“Historically, courts have recognized a ‘general right to inspect and copy public records and documents, including judicial records and documents.'” Kamakana v. City and Cty. of Honolulu, 447 F.3d 1172, 1178 (9th Cir. 2006) (quoting Nixon v. Warner Commcn's Inc., 435 U.S. 589, 597-98 (1978)). There is a “strong presumption in favor of access” to court records except for those traditionally kept secret, such as grand jury transcripts and warrant materials. Id. (citing Foltz v. State Farm Mut. Auto. Ins. Co., 331 F.3d 1122, 1135 (9th Cir. 2003)). Courts, therefore, require “compelling reasons” to seal judicial records: “[T]he party [seeking to seal a judicial record] must articulate compelling reasons supported by specific factual findings that outweigh the general history of access and the public policies favoring disclosure, such as the public interest in understanding the judicial process.” Id. at 1178-79 (internal citations and quotations omitted). If, after balancing the interests of the public and the party seeking to keep certain judicial records secret, “the court decides to seal certain judicial records, it must ‘base its decision on a compelling reason and articulate a factual basis for its ruling, without relying on hypothesis or conjecture.'” Id. at 1179 (quoting Hagestad v. Tragesser, 49 F.3d 1430, 1434 (9th Cir. 1995)).

         Where the information in question is attached to a non-dispositive motion, courts apply a lower “good cause” standard from Rule 26(c). See Id. (“We have, however, carved out an exception to the presumption of access to judicial records for a sealed discovery document attached to a non-dispositive motion, such that the usual presumption of the public's right of access is rebutted.” (internal citations omitted; emphasis in original)). “[T]he public has less of a need for access to court records attached only to non-dispositive motions because those documents are often ‘unrelated or only tangentially related to the underlying cause of action.'” Id. (quoting Foltz, 331 F.3d at 1135). “[A]s the private interests of the litigants are ‘the only weights on the scale'” under these circumstances, application of the good cause standard from Rule 26(c) “makes sense.” Ctr. for Auto Safety v. Chrylser Grp., LLC, 809 F.3d 1092, 1097-98 (9th Cir. 2016) (quoting Kamakana, 447 F.3d at 1180).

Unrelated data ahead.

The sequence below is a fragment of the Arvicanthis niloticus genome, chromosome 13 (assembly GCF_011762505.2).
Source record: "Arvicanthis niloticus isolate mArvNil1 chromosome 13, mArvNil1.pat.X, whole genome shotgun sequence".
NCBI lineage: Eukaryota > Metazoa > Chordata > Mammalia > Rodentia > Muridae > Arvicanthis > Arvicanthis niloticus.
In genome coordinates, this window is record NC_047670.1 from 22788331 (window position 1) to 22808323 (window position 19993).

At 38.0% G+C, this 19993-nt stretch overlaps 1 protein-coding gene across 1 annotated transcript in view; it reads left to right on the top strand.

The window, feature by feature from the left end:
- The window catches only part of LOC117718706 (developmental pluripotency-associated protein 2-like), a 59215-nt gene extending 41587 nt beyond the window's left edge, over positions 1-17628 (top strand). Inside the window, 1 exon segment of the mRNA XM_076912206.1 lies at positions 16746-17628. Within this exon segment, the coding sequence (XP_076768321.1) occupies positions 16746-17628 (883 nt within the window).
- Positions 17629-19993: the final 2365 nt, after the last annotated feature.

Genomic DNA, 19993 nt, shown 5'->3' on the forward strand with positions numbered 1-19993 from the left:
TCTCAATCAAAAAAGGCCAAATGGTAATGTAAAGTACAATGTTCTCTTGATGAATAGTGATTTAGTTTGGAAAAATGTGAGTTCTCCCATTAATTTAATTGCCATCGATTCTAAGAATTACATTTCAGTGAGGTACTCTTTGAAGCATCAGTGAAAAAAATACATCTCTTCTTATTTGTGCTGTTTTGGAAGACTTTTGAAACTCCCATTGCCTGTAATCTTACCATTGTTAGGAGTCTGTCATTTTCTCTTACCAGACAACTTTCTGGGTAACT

In determining whether the good cause or compelling reason standard applies in a given case, the court should not mechanically label motions “dispositive” or “nondispositive.” Id. at 1098. Rather, the court should focus on whether the “issue is more than tangentially related to the underlying cause of action” or the “merits of the case.” Id. at 1099 (emphasizing that “plenty of technically nondispositive motions-including routine motions in limine-are strongly correlative of the merits of a case”).


         Plaintiff moves to redact portions of the December 18, 2017, hearing transcript and to seal part of the Court's February 12, 2018, Opinion and Order.[1] With regard to the hearing transcript, Plaintiff seeks to redact six categories of information: (1) information that is confidential by contract or industry practice (such as the names of potential bidders in the merger and acquisition process); (2) sensitive financial information, including valuations, negotiated interest and financing rates, and related information; (3) the names of Plaintiff's confidential business partners and third-party contractors; (4) internal code names for Plaintiff's business activities; (5) information about Plaintiff's confidential interactions with customers; and (6) information regarding Plaintiff's technical products, such as the location of the e-wallet, whether Plaintiff served as the merchant of record for various customers, and other technical details in trade secret documents. Pl. Mot. Redact 6-7. With regard to the Court's Opinion and Order, Plaintiff “moves for the Court to seal a limited portion (two paragraphs)” that relate to the location of the e-wallet function of its payment platform. Pl. Mot. Seal 2. Defendants oppose all of Plaintiff's proposed redactions except ...